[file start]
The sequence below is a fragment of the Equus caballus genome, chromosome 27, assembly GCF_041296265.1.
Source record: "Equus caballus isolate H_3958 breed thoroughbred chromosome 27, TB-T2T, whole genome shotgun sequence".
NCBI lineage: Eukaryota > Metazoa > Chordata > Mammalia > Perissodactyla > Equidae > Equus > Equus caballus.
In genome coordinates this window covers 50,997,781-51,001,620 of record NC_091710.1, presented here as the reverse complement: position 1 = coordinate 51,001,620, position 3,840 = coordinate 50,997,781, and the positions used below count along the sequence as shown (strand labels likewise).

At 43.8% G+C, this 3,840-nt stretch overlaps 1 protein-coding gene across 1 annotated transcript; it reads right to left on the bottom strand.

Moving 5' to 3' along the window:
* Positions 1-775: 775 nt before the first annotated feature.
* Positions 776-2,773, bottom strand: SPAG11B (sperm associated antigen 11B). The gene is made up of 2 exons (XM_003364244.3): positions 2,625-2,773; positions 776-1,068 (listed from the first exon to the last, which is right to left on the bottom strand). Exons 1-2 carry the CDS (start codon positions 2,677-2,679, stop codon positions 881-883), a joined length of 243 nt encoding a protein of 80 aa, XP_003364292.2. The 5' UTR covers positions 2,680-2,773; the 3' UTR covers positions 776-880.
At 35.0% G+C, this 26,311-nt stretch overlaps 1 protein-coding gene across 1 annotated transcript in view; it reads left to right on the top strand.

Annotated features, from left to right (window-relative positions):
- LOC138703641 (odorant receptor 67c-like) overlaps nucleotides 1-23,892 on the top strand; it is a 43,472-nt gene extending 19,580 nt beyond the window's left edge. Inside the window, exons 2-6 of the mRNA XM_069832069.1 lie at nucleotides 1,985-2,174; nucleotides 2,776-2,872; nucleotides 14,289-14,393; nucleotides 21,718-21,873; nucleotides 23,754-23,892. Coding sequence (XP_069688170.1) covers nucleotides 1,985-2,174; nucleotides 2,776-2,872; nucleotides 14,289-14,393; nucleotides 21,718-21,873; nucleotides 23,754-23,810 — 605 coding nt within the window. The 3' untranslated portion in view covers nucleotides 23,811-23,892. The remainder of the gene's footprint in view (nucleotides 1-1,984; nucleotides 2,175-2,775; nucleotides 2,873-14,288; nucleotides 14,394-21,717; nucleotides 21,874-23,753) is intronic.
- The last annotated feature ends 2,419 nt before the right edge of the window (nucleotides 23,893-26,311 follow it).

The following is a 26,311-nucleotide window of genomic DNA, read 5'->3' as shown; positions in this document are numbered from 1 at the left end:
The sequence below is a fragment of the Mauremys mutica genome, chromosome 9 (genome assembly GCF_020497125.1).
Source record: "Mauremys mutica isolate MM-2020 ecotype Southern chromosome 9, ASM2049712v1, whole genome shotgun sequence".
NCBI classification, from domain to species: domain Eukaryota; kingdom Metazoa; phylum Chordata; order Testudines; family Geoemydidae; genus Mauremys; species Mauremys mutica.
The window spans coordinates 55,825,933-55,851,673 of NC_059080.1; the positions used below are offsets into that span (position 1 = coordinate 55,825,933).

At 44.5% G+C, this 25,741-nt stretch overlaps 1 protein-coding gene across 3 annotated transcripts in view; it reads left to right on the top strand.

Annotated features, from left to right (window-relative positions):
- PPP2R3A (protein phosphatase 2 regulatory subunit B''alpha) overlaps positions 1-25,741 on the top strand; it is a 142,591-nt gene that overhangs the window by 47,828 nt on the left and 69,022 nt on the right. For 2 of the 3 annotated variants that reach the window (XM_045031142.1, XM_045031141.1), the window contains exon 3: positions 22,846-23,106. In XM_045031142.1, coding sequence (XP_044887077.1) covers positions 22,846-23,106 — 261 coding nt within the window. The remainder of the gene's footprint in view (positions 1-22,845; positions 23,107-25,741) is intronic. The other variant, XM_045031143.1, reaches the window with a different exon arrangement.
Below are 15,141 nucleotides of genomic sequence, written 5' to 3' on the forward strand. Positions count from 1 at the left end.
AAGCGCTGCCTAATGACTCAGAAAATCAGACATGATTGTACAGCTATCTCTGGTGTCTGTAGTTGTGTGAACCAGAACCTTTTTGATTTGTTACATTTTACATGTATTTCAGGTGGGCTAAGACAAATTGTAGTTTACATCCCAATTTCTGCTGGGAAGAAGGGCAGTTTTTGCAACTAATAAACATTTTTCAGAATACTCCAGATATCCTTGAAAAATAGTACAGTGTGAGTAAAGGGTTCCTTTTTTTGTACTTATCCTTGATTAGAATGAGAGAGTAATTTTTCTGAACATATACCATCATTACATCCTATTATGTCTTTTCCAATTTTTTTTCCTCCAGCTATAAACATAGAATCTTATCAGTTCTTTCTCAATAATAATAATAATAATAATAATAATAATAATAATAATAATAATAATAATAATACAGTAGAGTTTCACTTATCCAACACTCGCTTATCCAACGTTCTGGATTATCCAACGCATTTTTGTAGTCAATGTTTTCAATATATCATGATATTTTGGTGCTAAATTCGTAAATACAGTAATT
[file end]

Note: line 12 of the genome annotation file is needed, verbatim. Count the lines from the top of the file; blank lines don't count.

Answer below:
- The last annotated feature ends 2,419 nt before the right edge of the window (nucleotides 23,893-26,311 follow it).